Red-tagging may jeopardize Anti-Terrorism Act implementation — Zubiri

Published October 30, 2020, 8:37 PM

by Vanne Elaine Terrazola

The “red-tagging” of groups and personalities by military officials only worsened confusion and fear on the Anti-Terrorism Act, Senator Juan Miguel Zubiri said on Friday.


“Sa tingin ko…it added confusion to the Anti-Terror Law. Of course, it also added to the witch-hunt scare that they are saying,” Zubiri said in an interview with CNN Philippines.

“It’s unnecessary, if you ask me. It’s unnecessary getting these celebrities in the limelight for their advocacies,” he added.

The Senate leader was asked about the statements of Lt. Gen. Antonio Parlade Jr., who recently drew flak for accusing women’s rights party Gabriela as a front of the Communist Party of the Philippines. He also warned actresses Angel Locsin, Liza Soberano and beauty queen Catriona Gray about their engagement with the group, mentioning an activist who was killed in an armed encounter with government forces.

Zubiri admitted he was “a big fan” of the three celebrities, lauding them for their philanthropic work and advocacies.

He then advised military officials to be “very, very careful” about their pronouncements and speak only basing it on hard facts and evidence.

“Of course the military will say there is basis to do what they are doing, but what is important is the hard facts, the hard evidence, if they’re to accuse a particular group, make sure that they have evidence before they actually say that these people are enemies of the state,” he said.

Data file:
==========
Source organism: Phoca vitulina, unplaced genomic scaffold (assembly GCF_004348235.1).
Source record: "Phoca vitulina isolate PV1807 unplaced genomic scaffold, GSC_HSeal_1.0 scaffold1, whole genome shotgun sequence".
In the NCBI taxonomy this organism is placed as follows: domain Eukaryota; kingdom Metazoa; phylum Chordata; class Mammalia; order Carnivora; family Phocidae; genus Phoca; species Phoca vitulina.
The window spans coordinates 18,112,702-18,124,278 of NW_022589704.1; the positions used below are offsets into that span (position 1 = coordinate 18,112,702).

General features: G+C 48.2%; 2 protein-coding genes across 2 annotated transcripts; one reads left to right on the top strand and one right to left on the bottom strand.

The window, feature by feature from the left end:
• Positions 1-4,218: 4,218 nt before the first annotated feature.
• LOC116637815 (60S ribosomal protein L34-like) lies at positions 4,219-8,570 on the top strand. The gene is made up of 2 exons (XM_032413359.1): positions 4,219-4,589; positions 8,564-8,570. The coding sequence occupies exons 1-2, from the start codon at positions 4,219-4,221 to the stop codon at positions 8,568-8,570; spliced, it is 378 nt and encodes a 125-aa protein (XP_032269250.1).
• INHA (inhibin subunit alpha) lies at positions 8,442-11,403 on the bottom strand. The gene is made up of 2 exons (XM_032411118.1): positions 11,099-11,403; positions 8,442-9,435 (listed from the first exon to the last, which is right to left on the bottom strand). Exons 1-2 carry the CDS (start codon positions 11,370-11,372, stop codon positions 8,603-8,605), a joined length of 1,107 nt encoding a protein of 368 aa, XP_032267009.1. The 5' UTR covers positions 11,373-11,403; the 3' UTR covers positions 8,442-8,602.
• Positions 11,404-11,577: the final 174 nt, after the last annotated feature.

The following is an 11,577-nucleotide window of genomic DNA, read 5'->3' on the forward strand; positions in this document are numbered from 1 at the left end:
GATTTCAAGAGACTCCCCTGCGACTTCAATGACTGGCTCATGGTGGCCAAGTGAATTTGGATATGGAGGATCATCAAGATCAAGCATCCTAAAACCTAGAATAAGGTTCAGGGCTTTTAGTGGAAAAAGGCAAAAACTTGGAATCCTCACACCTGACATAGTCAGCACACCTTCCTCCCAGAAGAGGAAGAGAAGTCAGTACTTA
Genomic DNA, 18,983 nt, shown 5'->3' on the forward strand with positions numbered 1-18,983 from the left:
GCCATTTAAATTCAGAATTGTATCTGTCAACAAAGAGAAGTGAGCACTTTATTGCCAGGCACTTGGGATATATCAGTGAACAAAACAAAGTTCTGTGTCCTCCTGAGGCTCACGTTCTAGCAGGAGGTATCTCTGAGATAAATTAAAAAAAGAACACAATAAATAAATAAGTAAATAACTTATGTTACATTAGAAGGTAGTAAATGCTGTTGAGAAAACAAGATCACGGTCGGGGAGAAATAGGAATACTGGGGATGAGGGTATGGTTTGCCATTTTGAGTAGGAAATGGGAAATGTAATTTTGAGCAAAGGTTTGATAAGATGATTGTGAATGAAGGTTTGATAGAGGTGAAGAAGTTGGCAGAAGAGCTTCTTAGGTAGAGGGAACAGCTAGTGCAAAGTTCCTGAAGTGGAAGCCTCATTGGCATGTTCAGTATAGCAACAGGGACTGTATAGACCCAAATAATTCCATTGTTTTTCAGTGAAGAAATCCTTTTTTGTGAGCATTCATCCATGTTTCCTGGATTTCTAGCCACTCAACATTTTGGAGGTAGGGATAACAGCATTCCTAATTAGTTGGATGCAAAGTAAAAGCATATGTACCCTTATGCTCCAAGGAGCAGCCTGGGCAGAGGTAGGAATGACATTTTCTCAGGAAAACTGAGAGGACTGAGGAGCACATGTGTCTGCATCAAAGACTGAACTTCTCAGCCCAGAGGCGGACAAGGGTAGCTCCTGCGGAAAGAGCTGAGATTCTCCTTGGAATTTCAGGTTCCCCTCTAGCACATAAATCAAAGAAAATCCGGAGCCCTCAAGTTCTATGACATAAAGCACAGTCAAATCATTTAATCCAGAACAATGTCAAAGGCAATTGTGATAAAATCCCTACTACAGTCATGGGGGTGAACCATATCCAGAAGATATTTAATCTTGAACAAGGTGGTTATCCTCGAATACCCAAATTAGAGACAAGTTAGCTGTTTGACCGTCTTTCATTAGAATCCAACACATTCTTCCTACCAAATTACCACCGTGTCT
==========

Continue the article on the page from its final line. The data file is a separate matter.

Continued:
“We live in a democracy, we believe in freedom of speech, the freedom of the media to be able to air news items and reports. Whatever controversial statement that comes out from people of authority, talagang aatakihin ‘yan at puputok ‘yan (it will be criticized), not only on the media but also social media,” he added.

Zubiri said the military should “concentrate on the enemies of the state and on winning the hearts and minds of our people”, raising that such statements could also affect the petitions filed against the Anti-Terrorism Law.

The Anti-Terrorism Act of 2020 has been challenged in at least 37 petitions before the Supreme Court. Various groups raised alarm that its provisions would be abused to violate free speech and the right to due process.

Meanwhile, the Senate committee on national defense, chaired by the Senator Panfilo Lacson, is scheduled to hold an oversight hearing on November 3 to discuss the supposed red-tagging activities of military officials.

Parlade, spokesman of the National Task Force to End Local Communist Armed Conflict (NTF-ELCAC) and AFP Southern Luzon Command chief, is expected to attend the Senate inquiry.